You are not alone, battling with the experts is part of the job, even when you have an expert who actually knows and has worked with the person you care for and has written a report other experts who have no prior knowledge of them and very little current knowledge always know otherwise and best. If I had listened to the experts earlier this year my husband would have come home to spend the rest of a shortened life expectancy in bed, having won that battle he would have come home to sit in a wheelchair all day, having won that battle he would have been unable to walk short distances outside, he gets up, transfers himself, can walk indoors and outdoors, can wash and, if I can get him into it, shower himself, dress himself, etc., every single one of these fought for. He is still hard work and very dependent but at least we are still together, if I had listened to the experts I could not have cared for him, I am disabled myself, and he would now be languishing in a care home against both our wishes. I am not only an expert on my husband, after years of fighting the experts I am now a battle-hardened expert at beating the experts Image .
Good for you Parsifal! Image
Rachet , do not allow them to take control of the care plan any more. You should be telling THEM what you want the care plan to include or be like. I've never heard of anyone's care plan being made which disregards what the client (sorry, I hate that word) or their carer WANT or NEED.
Insist they come and do another home visit and get another care plan made up to SUIT YOURSELVES.

Gawd, they are there to help YOU and your hubby NOT the other way round.

(sorry, it's just made me so mad too).
We carers have numbers and time on our side. My local authority only employs two educational psychs, for around 400, 000 people. Now, it stands to reason that they cant spend too much time on any one funny-looking kid, so as long as you keep below the radar and brush your teeth before your kids annual review, you can pretty much steer the agenda your way.

The way I look at it is : professionals and carers are like eggs and bacon.

You see, the chicken is involved, but the pig is committed!
But even in their time constraints, they should be doing what littleRachet and hubby want/need.
And they should surely have asked and planned what was going to be done during that time, to suit them?
Yes, they should. It is supposed to be person centred, and they are in breach of every manual of best practice standards I have ever read. I would complain to the director of Social Services if it were me.
So, it sounds to me like he must suffer from a rare form of fatigue that makes him mute as well???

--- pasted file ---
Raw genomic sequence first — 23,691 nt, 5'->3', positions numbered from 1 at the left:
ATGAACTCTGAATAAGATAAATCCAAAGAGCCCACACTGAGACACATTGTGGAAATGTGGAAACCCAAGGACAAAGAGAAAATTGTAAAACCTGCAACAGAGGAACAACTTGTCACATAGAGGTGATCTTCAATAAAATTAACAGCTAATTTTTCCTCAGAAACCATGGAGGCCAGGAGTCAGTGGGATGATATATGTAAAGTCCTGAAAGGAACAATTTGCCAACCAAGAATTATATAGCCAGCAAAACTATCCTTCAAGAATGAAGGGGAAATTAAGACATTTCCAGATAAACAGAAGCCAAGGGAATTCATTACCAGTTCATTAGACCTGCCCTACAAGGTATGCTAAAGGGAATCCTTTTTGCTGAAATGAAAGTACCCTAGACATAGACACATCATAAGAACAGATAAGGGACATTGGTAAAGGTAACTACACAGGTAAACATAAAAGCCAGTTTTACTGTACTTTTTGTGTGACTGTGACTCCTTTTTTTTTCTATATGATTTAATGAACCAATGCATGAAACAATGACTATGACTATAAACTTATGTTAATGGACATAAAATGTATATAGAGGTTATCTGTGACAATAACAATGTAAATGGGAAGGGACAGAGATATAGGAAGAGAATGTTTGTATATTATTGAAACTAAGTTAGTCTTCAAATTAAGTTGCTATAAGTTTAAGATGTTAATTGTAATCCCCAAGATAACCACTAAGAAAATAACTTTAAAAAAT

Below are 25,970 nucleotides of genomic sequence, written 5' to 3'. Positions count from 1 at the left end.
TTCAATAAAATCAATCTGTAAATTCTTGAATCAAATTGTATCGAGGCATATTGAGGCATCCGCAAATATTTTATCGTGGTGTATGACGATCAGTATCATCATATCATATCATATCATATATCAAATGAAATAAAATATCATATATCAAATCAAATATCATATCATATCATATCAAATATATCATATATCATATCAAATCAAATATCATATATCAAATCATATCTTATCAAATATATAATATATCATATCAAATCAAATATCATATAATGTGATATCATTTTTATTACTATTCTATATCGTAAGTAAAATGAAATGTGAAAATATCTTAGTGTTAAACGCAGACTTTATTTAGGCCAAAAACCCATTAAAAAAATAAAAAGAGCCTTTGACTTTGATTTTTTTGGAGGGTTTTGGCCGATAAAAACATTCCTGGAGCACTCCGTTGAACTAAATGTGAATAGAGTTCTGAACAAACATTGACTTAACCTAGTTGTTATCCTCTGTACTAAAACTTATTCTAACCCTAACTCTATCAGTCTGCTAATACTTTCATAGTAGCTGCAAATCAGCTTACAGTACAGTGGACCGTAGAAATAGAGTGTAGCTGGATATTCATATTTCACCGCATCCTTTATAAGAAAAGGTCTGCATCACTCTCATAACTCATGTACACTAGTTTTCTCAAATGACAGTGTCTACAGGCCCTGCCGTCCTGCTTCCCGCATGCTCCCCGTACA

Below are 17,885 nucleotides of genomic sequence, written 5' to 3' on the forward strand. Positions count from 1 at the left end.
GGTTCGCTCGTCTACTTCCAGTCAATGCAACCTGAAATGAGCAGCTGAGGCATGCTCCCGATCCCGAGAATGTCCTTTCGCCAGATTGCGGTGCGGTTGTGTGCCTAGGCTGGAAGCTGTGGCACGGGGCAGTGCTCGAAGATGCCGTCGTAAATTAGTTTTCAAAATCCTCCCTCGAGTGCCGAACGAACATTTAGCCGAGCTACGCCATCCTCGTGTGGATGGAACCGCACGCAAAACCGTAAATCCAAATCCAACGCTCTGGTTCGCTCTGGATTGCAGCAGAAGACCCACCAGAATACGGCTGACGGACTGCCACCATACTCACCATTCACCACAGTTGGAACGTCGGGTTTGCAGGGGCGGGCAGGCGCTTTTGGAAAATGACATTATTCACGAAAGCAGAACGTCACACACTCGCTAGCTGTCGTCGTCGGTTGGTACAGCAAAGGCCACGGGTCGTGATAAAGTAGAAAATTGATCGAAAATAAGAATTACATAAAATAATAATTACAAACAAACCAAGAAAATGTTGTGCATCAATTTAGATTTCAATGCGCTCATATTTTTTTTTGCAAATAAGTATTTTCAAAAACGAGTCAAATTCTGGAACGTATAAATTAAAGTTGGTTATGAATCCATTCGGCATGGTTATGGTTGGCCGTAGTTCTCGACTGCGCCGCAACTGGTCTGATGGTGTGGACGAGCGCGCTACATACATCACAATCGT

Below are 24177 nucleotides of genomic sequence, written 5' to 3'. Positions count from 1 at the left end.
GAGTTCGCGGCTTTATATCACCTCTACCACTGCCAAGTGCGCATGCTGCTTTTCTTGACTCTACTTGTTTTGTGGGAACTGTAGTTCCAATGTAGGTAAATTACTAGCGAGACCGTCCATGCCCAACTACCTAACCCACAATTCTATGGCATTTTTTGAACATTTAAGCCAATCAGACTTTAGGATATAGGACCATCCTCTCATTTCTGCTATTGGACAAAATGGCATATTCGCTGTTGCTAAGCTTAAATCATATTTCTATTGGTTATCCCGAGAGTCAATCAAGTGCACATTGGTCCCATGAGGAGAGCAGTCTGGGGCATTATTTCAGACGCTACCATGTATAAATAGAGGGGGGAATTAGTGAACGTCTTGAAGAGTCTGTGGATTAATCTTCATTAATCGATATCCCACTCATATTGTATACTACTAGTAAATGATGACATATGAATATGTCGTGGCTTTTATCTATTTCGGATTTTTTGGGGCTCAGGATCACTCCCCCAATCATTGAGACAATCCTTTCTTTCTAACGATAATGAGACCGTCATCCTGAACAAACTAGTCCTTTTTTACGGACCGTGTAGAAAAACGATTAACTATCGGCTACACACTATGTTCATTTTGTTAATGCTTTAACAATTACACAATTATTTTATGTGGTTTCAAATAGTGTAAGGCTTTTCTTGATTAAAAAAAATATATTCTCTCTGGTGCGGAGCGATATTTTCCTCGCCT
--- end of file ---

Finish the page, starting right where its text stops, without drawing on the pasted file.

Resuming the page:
I'm sure that if he was tired enough to want to go to bed, he'd either let someone know or be sat in his chair/seat drifting off to sleep Image

Could you not take their timetable and write your own based on theirs that would show the shift in your caring pattern as a result of their timetable? I'm just thinking that, perhaps, seeing that you are going to be awake until "stupid o'clock" as a result of it might be enough to convince them to have a rethink or could you write your own and tell them that this works better for you?

It might also be worth reminding them that you are your husband's primary care giver and happen to know him and his needs far better than they ever could.

Well done on taking the stand against them though. Always stand by your beliefs.
summer - we have already given them OUR timetable a number of times, they are just ignoring it. Problem is they have to produce guidelines to which the carers work, as they have a duty of care to the carers, which is fair enough. Problem is they get this CBIt team to produce them, including this timetable and they are all crap, they even get his arms mixed up between left and right - his left side is his weak side.
Now I'm thinking, I will write all the guidelines and send them to the NHS and TELL them by all means get them checked by experts, but these are OUR guidelines and what we say goes - can I do this - can I be this resolute? (we ALWAYS stick to within the realms of the job role and never ask them to do things they shouldn't)

Exec - can i ask a favour - what are these best practise guidelines? where can i get a copy? We are under continuing care NHS merger of health and social care. I've never seen these guidelines, or best practise manuals. I would love to.
I personally would, in addition to the national guidance, ask the local organisations providing the care for their policy and practise guidance, a simple request of this type can work wonders if they are in breach of their own policies.